The title Entropvisions is in homage to my mother, the poet and art critic, Harriet Zinnes. In 1990 New Directions published a collection of her poems titled Entropisms, a word she made-up combining entropy - the tendency toward disorder - and tropism - the growth towards or away from a stimulus. Similarly, my short reviews combine entropy and tropism by suggesting growth towards a vision of art from the chaos of the art world.

Anne Harvey and Raymond Mason at Steven Harvey Fine Art Projects
2022.12.10
Thank you, Steven Harvey, for your current exhibition, Anne Harvey and Raymond Mason: in Pars, resurrecting two important expatriate early Modernist artists wo lived most of their adult lives in Paris. Anne Harvey, who was a painter and (interestingly) the aunt of Steven Harvey, came from an American family already centered in the advanced modernist art world, with deep connections to Brancusi, Carl Sandburg, Theodore Dreiser and Sherwood Anderson. Harvey’s good friend, Raymond Mason, was a British sculptor fairly well-known at the time. Though both artists had singular voices worthy of this renewed look, I found Anne’s quirky observational paintings the more compelling of the two bodies of work currently on view. Anne’s paintings and drawings lovingly create the fluidly of multiple viewpoints and odd phenomenological shifts of scale, space and points of focus we all experience, in many ways more convincingly than did Picasso in his somewhat conceptualized (though marvelous) Cubist paintings and constructions. A chair’s seat is seen from above, its backrest from straight-on, and its legs squeezed into a tiny space below, while a nearby gramophone’s huge speaker lurches out at us as if blasting its music, and a loveseat with a huge cat physically far behind these objects is brought up to the same spatial level because Anne is interested in this cat. On top of these spatial twists, Harvey’s exquisite line and attention to pattern and detail fitting perfectly within the whole, give her work a personal and intriguing sense of observational design. Mason’s sculptural reliefs have a solidity and mass, with unusual scale shifts and cropping that create his unique and eerie sense of narrative, in contrast to the straight-forward British rendition of city street life typical at the time. The exhibition of paintings by Anne Harvey, sculpture by Raymond Mason, and drawings by both artists remains on view at SHFAP Gallery through today, Dec. 10. The accompanying catalogue, Anne Harvey in Paris, contains intriguing articles by Henry Lessore and Sidney Geist. Anne’s tragic life might be the spark for a Hollywood film.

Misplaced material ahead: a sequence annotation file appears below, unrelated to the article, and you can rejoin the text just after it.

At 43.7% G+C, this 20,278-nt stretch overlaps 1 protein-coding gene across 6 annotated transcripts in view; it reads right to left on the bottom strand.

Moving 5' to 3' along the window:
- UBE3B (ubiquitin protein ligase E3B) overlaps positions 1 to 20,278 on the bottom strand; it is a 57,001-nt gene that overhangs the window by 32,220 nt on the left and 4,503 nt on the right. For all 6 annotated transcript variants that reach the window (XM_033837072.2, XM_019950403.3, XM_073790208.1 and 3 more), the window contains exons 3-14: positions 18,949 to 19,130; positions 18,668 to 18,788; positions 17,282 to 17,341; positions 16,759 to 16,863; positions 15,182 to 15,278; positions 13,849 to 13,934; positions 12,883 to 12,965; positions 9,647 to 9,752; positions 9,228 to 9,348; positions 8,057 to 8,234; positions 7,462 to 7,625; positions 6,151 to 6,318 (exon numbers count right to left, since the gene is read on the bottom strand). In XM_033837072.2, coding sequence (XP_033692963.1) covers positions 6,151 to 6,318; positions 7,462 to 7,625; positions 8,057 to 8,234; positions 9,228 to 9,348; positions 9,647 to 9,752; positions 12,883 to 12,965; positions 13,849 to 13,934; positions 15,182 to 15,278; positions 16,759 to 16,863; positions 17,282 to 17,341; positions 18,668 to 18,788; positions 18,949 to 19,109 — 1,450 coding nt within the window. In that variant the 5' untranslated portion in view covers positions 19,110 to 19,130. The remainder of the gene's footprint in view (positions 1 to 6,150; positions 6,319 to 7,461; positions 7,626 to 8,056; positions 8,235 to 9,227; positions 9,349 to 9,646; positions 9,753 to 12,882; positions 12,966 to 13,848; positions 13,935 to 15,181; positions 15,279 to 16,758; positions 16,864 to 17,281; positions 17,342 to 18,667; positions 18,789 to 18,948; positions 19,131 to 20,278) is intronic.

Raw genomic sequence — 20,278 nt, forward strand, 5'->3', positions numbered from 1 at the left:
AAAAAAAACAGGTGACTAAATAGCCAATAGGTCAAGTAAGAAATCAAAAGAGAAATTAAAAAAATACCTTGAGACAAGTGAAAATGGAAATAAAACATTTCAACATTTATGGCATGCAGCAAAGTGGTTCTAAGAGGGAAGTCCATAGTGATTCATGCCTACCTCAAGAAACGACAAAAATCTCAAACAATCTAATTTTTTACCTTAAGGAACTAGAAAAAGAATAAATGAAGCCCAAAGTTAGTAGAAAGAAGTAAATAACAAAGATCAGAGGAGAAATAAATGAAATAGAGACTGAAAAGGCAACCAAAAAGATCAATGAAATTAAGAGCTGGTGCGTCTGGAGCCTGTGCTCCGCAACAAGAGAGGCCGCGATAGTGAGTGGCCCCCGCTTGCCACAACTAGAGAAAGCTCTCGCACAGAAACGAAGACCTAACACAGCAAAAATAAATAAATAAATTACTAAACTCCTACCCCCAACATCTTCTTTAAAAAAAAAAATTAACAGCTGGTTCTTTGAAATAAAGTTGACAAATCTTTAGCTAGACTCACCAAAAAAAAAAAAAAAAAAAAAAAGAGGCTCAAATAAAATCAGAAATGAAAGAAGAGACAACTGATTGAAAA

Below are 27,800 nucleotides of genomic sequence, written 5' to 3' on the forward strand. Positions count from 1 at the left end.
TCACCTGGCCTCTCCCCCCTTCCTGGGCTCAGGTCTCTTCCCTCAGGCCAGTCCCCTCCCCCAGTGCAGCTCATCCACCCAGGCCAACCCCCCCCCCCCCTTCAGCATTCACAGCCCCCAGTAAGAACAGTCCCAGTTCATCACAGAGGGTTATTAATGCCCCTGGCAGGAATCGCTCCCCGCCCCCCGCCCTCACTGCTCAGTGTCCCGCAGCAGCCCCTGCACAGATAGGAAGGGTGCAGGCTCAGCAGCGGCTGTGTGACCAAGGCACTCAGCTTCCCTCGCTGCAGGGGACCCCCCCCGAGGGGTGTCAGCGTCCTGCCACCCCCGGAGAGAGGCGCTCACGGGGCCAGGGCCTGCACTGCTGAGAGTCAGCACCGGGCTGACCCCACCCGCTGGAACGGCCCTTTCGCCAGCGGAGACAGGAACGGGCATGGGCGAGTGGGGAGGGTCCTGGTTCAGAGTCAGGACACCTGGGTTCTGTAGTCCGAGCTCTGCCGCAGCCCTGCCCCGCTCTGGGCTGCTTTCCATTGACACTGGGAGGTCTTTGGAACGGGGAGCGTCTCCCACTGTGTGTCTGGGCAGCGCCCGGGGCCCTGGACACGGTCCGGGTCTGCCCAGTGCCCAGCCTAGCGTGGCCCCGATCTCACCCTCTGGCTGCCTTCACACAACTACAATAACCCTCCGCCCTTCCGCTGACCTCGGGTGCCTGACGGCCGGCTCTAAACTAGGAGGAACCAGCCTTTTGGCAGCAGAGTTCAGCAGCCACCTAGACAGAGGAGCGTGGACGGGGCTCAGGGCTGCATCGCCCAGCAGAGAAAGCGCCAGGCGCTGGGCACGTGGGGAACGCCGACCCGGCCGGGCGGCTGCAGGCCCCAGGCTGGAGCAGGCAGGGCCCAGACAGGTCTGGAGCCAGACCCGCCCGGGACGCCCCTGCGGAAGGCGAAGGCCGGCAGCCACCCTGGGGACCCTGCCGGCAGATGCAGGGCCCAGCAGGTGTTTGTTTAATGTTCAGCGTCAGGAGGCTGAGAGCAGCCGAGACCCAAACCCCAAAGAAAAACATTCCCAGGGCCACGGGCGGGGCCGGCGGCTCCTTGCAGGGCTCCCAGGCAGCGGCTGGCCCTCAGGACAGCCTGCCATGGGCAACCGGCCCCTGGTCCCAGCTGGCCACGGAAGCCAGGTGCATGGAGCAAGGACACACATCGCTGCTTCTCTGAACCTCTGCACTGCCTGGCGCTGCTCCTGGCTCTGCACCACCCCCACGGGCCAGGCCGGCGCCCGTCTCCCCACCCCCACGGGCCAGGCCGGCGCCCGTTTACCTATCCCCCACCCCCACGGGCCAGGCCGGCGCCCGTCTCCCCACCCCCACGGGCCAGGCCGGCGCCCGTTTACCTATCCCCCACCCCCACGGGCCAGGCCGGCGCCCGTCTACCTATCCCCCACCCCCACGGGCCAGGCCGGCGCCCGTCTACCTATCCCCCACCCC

Anne Harvey

Anne Harvey

Anne Harvey, painting of Brancusi

Anne Harvey, study for Brancusi painting

Anne Harvey

Anne Harvey

Anne Harvey

Anne Harvey

Raymond Mason

Raymond Mason

Raymond Mason

Raymond Mason

Raymond Mason